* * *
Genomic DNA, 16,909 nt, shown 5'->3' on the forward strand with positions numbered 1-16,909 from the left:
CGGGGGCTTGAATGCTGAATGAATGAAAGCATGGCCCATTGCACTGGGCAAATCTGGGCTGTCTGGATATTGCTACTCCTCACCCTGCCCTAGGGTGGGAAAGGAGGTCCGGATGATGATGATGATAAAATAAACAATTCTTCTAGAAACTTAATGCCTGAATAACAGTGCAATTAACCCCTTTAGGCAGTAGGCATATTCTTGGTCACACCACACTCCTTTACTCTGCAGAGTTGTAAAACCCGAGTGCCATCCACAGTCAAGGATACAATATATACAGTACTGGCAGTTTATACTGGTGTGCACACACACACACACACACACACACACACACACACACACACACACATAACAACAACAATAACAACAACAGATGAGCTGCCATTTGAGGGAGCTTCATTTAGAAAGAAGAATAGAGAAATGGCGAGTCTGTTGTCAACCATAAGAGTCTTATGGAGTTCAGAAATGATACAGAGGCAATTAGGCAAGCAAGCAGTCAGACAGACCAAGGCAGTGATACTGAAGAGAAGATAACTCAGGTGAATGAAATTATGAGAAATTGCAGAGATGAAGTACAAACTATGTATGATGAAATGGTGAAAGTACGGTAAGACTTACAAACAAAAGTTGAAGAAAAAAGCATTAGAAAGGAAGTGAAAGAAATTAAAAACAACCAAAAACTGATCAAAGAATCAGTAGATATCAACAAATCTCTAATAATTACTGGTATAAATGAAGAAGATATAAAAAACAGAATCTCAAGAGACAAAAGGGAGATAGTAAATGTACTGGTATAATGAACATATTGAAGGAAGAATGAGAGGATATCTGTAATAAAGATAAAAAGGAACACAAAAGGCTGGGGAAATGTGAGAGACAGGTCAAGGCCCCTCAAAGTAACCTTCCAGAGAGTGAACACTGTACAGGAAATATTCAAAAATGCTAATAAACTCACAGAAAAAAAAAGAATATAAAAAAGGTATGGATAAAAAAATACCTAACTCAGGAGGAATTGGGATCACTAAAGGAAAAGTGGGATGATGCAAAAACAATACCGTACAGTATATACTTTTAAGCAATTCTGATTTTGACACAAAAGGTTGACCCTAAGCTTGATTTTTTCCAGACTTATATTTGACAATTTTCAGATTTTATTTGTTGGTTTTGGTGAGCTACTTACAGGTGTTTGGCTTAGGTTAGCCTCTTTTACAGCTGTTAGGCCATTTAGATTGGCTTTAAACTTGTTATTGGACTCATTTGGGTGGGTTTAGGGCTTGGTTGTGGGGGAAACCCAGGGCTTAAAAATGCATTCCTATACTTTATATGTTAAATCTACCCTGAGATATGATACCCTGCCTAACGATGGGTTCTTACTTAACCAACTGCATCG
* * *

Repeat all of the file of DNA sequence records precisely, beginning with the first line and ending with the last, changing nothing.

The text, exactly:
Genomic DNA, 16,909 nt, shown 5'->3' on the forward strand with positions numbered 1-16,909 from the left:
CGGGGGCTTGAATGCTGAATGAATGAAAGCATGGCCCATTGCACTGGGCAAATCTGGGCTGTCTGGATATTGCTACTCCTCACCCTGCCCTAGGGTGGGAAAGGAGGTCCGGATGATGATGATGATAAAATAAACAATTCTTCTAGAAACTTAATGCCTGAATAACAGTGCAATTAACCCCTTTAGGCAGTAGGCATATTCTTGGTCACACCACACTCCTTTACTCTGCAGAGTTGTAAAACCCGAGTGCCATCCACAGTCAAGGATACAATATATACAGTACTGGCAGTTTATACTGGTGTGCACACACACACACACACACACACACACACACACACACACACACACATAACAACAACAATAACAACAACAGATGAGCTGCCATTTGAGGGAGCTTCATTTAGAAAGAAGAATAGAGAAATGGCGAGTCTGTTGTCAACCATAAGAGTCTTATGGAGTTCAGAAATGATACAGAGGCAATTAGGCAAGCAAGCAGTCAGACAGACCAAGGCAGTGATACTGAAGAGAAGATAACTCAGGTGAATGAAATTATGAGAAATTGCAGAGATGAAGTACAAACTATGTATGATGAAATGGTGAAAGTACGGTAAGACTTACAAACAAAAGTTGAAGAAAAAAGCATTAGAAAGGAAGTGAAAGAAATTAAAAACAACCAAAAACTGATCAAAGAATCAGTAGATATCAACAAATCTCTAATAATTACTGGTATAAATGAAGAAGATATAAAAAACAGAATCTCAAGAGACAAAAGGGAGATAGTAAATGTACTGGTATAATGAACATATTGAAGGAAGAATGAGAGGATATCTGTAATAAAGATAAAAAGGAACACAAAAGGCTGGGGAAATGTGAGAGACAGGTCAAGGCCCCTCAAAGTAACCTTCCAGAGAGTGAACACTGTACAGGAAATATTCAAAAATGCTAATAAACTCACAGAAAAAAAAAGAATATAAAAAAGGTATGGATAAAAAAATACCTAACTCAGGAGGAATTGGGATCACTAAAGGAAAAGTGGGATGATGCAAAAACAATACCGTACAGTATATACTTTTAAGCAATTCTGATTTTGACACAAAAGGTTGACCCTAAGCTTGATTTTTTCCAGACTTATATTTGACAATTTTCAGATTTTATTTGTTGGTTTTGGTGAGCTACTTACAGGTGTTTGGCTTAGGTTAGCCTCTTTTACAGCTGTTAGGCCATTTAGATTGGCTTTAAACTTGTTATTGGACTCATTTGGGTGGGTTTAGGGCTTGGTTGTGGGGGAAACCCAGGGCTTAAAAATGCATTCCTATACTTTATATGTTAAATCTACCCTGAGATATGATACCCTGCCTAACGATGGGTTCTTACTTAACCAACTGCATCG